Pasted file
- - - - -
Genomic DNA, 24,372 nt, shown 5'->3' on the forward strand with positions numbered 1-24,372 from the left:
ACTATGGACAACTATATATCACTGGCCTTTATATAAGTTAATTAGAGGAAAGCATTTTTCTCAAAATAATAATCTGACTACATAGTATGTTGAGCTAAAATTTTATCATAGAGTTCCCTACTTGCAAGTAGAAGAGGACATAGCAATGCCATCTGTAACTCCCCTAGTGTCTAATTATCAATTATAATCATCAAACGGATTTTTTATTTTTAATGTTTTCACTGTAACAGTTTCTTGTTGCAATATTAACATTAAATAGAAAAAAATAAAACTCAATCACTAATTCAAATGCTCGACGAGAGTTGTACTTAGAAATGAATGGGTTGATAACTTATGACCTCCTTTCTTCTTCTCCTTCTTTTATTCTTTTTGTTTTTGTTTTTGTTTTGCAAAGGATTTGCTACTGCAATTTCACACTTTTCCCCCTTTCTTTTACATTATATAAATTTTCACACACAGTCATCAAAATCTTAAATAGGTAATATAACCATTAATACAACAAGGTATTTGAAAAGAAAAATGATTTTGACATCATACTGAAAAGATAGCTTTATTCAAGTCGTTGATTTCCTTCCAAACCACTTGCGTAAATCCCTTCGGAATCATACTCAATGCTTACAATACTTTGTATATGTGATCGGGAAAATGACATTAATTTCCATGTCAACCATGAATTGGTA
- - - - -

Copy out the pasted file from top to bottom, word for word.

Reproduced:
Genomic DNA, 24,372 nt, shown 5'->3' on the forward strand with positions numbered 1-24,372 from the left:
ACTATGGACAACTATATATCACTGGCCTTTATATAAGTTAATTAGAGGAAAGCATTTTTCTCAAAATAATAATCTGACTACATAGTATGTTGAGCTAAAATTTTATCATAGAGTTCCCTACTTGCAAGTAGAAGAGGACATAGCAATGCCATCTGTAACTCCCCTAGTGTCTAATTATCAATTATAATCATCAAACGGATTTTTTATTTTTAATGTTTTCACTGTAACAGTTTCTTGTTGCAATATTAACATTAAATAGAAAAAAATAAAACTCAATCACTAATTCAAATGCTCGACGAGAGTTGTACTTAGAAATGAATGGGTTGATAACTTATGACCTCCTTTCTTCTTCTCCTTCTTTTATTCTTTTTGTTTTTGTTTTTGTTTTGCAAAGGATTTGCTACTGCAATTTCACACTTTTCCCCCTTTCTTTTACATTATATAAATTTTCACACACAGTCATCAAAATCTTAAATAGGTAATATAACCATTAATACAACAAGGTATTTGAAAAGAAAAATGATTTTGACATCATACTGAAAAGATAGCTTTATTCAAGTCGTTGATTTCCTTCCAAACCACTTGCGTAAATCCCTTCGGAATCATACTCAATGCTTACAATACTTTGTATATGTGATCGGGAAAATGACATTAATTTCCATGTCAACCATGAATTGGTA